A weekly blog for all things conservation
By: Jonathan VanNoy, Natural Resource Specialist, BCCD
Timber harvesting is one activity that we get numerous comments and questions about here at the Bradford County Conservation District (BCCD). Let’s look at some of the regulations surrounding logging.
Like any other earth disturbance activity, logging is regulated under PA Code, Chapter 102. ANY earth disturbance activity requires the implementation and maintenance of Erosion and Sedimentation (E&S) Best Management Practices (BMP’s). Any activity disturbing over 5,000 square feet of earth needs to have a written E&S Plan. This would include basically all commercial logging operations. E&S Plan requirements are listed in Chapter 102, but basically the purpose of the plan is to eliminate accelerated erosion and sedimentation to waterways. Erosion is a natural process, but we have regulations in place to help prevent accelerated erosion, and the resulting sedimentation to our waterways. If a logging operation will disturb more than 25 acres, an E&S Permit would be required. It is important to note that this is not the total harvest area, just the sum of all earth disturbances from haul roads, skid trails, log landings, etc.
Logging also falls under the same regulations as any other activity when streams and wetlands are involved. Loggers can cross streams and wetlands with appropriate permits. Special care must be taken to reduce sedimentation to these wetlands and waterways. If working in Bradford County, general permits for stream and wetland crossings can be obtained through the Conservation District office. It should be noted that streams and wetlands are protected by the Army Corps of Engineers through the Federal Water Pollution Control Act Amendments of 1972; Section 404, by the Department of Environmental Protection in the PA Code, Chapter 105, and by the PA Fish and Boat Commission in the Fish and Boat Code Act, Act 175. Typically, a permit through the Conservation District will satisfy all the requirements for these agencies.
The two main general permits that can be obtained through the Conservation District are the General Permit (GP) 7 and 8. GP-7s are for permanent stream or wetland crossings, and GP-8s are for stream or wetland crossings that will be in place for a year or less. There are some restrictions on these permits, however. Exceptional Value waters cannot be crossed with a GP-7, and both the GP-7 and 8 cannot be constructed in stocked trout streams between March 1 and June 15. Construction cannot occur in Wild Trout Streams between September 1 and December 1 without written permission from the Fish and Boat Commission. It should also be noted that ford crossing of streams is permitted but skidding across fords is never allowed.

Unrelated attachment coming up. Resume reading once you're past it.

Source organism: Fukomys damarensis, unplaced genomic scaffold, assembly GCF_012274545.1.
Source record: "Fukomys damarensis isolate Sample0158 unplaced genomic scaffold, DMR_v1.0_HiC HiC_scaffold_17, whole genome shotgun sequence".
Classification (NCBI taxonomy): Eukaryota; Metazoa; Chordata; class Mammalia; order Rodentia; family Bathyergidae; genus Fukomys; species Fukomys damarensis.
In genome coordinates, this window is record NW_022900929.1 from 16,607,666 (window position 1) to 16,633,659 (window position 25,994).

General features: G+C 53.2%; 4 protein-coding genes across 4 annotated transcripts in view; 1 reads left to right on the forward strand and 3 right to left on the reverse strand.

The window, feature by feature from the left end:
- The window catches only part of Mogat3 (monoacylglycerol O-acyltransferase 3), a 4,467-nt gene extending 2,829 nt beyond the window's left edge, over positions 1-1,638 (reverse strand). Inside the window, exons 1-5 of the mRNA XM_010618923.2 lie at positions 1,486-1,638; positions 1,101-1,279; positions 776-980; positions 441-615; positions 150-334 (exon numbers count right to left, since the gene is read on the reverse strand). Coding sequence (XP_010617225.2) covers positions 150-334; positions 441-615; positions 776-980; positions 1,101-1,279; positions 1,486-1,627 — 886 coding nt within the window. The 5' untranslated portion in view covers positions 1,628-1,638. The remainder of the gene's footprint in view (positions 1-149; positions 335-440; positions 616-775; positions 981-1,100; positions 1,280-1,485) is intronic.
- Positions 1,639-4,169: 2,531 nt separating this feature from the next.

The Conservation District receives a fair number of logging complaints. Sometimes, the complaint is mud on the roadway. Remember those Chapter 102 regulations? Loggers (same as everyone else) are not permitted to drag mud into the public roadways. They would need a BMP in place to control sedimentation (such as a rock construction entrance, to trap sediment as they haul out).
Sometimes, people complaint about the time of year that loggers are working. While there isn’t a regulation that prohibits logging during certain times of the year, planning the timber harvest to match seasons and soil types IS a Best Management Practice that will save the logger time, money, and potential environmental damages.
Some complaints are from people who had a logger on their property and aren’t happy with the way their property looks afterwards. Often, disturbed areas haven’t had seed and mulch applied, or haven’t been returned to preexisting grade. Sometimes stream banks at crossing areas have not been restored. These are things that should be noted in a contract, because oftentimes after a logger leaves the property, E&S violations can fall back on the landowner. The best advice is to vet your logging operator and have a solid contract in place before the operation begins. It is advisable to speak with a lawyer about drawing up this contract. A little money up front could save you a lot of money, time, and frustration in the long run! One final note: The Conservation District is going to be hosting a logging workshop this spring. Final dates haven’t been set, but we are planning for April. The workshop will be comprised of a classroom session followed by a field visit to a logging site. If you are a logger or know someone who is that would benefit from this training, contact the Bradford County Conservation District and we will contact you when the training dates are announced!
The Bradford County Conservation District is committed to helping people manage resources wisely. You can visit the Bradford County Conservation District at 200 Lake Rd in Wysox across from the Wysox Fire Hall. Contact us at (570) 485-3144 or visit our web page at www.bccdpa.com.
Various staff at the Bradford County Conservation District